“This is not your treatment. You have to visit MALC Hospital” said the doctor. That was a turning point in my life. – Haider’s Story

My name is Haider and I reside with my wife and 15 year old daughter in New Karachi. Initially, my body used to itch a lot. I couldn’t sleep in the nights and was always anxious. I used to purchase medicines from the lane which would give me relief for a while and soon the itching would be back. It used to make me agitated. My job as a shoemaker was not permanent, there was no surety about tomorrow if I’d have work/ would be paid. The itching went on for days, soon months passed and a year had gone by, but the itching was still there.

During that time I noticed, I had developed wide boils on my back, hips and ears with pus filled in it. I would not come to know when they would burst, and it would turn into deep wounds that would not heal. One day a person told me that “Visit Regal (area in Saddar, Karachi – Pakistan), there is a Skin Hospital there, you may find the right treatment”. The doctor there gave me an ointment and medicines and assured me that I’d become okay. I was still skeptical and as I reached the exit, I realized I had forgotten to ask him when I had to see him next. I immediately took a 180 degree turn to meet the doctor but on my arrival at his office, I learned that his shift had ended; he had already left for the day.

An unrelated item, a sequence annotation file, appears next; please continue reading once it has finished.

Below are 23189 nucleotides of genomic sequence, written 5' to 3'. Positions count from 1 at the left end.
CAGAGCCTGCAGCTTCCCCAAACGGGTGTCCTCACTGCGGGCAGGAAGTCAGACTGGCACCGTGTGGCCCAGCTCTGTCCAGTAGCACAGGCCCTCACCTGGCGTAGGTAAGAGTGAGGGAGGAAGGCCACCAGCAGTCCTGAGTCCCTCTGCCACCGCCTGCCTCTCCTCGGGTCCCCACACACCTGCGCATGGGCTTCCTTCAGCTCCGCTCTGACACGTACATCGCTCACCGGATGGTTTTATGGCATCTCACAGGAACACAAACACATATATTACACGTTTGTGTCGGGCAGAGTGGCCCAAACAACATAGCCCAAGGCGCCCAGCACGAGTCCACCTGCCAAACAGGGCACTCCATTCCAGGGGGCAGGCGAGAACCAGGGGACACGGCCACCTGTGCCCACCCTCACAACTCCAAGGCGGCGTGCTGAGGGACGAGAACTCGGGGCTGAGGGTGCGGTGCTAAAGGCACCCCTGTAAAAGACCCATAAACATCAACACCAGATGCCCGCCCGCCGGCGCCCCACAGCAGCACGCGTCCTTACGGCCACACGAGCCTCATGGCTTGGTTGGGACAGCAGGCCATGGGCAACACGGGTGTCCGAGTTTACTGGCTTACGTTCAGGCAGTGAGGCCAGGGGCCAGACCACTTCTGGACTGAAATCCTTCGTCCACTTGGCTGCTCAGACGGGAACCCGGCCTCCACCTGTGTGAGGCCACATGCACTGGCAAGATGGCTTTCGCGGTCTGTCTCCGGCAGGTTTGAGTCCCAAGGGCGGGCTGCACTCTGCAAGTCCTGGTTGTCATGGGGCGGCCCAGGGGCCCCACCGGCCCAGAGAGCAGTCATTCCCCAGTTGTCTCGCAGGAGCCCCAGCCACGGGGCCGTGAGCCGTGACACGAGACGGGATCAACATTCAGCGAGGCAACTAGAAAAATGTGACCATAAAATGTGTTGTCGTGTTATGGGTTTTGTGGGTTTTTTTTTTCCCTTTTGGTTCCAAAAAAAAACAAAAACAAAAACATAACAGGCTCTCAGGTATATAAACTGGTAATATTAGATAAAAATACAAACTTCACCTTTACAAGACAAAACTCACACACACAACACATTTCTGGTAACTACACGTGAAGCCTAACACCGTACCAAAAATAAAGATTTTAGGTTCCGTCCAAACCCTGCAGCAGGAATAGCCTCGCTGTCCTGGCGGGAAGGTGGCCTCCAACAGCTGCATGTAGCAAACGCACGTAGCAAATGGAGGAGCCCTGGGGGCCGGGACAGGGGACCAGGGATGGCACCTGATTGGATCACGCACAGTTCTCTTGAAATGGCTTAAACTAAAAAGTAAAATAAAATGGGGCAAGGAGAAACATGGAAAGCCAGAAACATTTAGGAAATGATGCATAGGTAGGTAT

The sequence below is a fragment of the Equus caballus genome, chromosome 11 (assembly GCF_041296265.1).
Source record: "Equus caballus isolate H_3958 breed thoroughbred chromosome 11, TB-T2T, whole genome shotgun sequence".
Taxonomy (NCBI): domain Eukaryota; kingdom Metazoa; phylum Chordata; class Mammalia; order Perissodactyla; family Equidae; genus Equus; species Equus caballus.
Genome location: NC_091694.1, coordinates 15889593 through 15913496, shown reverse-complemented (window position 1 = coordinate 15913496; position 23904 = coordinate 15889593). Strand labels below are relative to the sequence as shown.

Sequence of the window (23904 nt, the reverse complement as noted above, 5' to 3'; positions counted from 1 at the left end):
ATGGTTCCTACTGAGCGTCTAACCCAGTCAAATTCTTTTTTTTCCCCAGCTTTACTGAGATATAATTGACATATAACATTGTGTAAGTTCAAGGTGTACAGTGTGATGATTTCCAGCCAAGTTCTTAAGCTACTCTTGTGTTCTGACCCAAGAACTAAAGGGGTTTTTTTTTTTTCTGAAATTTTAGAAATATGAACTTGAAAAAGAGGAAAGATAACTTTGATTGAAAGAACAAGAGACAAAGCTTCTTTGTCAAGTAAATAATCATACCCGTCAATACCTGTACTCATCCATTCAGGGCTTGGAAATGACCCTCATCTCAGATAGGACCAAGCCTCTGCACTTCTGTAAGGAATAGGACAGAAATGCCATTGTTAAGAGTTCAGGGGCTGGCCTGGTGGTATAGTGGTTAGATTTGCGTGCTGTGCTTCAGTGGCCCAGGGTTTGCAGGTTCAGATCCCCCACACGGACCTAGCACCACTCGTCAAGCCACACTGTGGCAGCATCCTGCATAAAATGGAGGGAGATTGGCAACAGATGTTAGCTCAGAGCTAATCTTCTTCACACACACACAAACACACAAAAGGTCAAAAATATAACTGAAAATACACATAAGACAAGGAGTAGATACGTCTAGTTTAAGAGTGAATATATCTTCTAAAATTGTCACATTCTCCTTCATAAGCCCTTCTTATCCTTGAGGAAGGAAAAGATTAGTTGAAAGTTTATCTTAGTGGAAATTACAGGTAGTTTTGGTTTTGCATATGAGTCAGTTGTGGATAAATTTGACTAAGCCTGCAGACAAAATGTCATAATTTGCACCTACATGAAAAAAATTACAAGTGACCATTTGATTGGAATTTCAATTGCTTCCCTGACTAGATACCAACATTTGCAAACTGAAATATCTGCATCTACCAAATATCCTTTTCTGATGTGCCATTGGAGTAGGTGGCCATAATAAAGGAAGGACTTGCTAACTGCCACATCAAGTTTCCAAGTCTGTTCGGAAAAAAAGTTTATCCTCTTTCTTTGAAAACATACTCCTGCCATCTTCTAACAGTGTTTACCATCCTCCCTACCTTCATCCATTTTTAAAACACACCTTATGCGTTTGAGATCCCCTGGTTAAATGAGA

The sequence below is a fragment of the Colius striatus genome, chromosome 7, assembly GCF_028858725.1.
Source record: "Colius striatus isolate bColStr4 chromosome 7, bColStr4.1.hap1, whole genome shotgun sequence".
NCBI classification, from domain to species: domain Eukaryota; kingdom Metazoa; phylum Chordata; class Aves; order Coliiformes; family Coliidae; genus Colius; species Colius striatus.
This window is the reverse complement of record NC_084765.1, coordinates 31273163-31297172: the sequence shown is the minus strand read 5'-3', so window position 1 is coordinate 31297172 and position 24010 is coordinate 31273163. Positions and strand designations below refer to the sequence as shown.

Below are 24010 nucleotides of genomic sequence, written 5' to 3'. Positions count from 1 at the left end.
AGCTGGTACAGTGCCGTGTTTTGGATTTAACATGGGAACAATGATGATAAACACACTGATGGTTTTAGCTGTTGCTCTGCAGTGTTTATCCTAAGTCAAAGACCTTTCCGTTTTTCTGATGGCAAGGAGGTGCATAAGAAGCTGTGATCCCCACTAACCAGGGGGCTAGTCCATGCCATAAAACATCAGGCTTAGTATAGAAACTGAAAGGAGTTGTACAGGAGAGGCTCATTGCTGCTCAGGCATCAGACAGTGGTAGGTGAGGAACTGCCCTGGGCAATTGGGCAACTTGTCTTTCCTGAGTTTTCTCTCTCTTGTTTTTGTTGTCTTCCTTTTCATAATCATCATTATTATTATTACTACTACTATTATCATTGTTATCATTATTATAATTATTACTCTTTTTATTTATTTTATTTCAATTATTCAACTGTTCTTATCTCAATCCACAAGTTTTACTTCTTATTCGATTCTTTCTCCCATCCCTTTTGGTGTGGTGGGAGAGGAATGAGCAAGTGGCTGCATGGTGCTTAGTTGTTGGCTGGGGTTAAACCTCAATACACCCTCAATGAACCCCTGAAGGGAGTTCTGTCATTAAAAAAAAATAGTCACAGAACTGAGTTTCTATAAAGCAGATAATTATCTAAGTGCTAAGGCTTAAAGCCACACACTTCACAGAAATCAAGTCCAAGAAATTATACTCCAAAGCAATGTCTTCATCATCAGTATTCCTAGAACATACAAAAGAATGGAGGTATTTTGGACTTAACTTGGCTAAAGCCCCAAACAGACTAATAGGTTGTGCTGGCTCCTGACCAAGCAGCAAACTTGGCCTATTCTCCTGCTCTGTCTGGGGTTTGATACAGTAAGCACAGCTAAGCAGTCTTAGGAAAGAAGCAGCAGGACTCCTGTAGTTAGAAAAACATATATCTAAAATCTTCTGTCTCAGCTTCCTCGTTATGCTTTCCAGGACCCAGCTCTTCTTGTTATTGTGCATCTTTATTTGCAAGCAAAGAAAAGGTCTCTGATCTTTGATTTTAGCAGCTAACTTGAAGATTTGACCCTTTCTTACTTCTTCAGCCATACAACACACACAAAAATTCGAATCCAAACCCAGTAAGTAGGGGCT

There was another doctor who called me in, checked me thoroughly and told me to keep the medicines and ointment aside. Pointing at the medicines he told me “This is not your treatment. You have to visit MALC Hospital”. He then referred me to MALC. That was a turning point in my life. At MALC, I was diagnosed with Leprosy. During my treatment, I became dark and would avoid looking at the mirror. Wherever I used to find work, the people would make fun of my ears but my wife and daughter’s support and encouragement kept me going. I noticed considerable improvements as well.

 

Since I was hand to mouth, I used to visit MALC for social assistance, and they later offered me a job as a peon. I took it up as I was desperate. When an opportunity arose in the shoe workshop, I was transferred there. Wherever I worked previously, there were no paid holidays or a festival allowance but over here, I’m also offered a meal and assisted in my daughter’s school fees; I feel blessed.

Even though I didn’t receive an education, I was never made to feel as an outcast. It brings me immense joy when I see other persons wear the modified shoes made by me and are enabled to walk with ease.

–  Sharon Braganza, Assistant Manager – IPD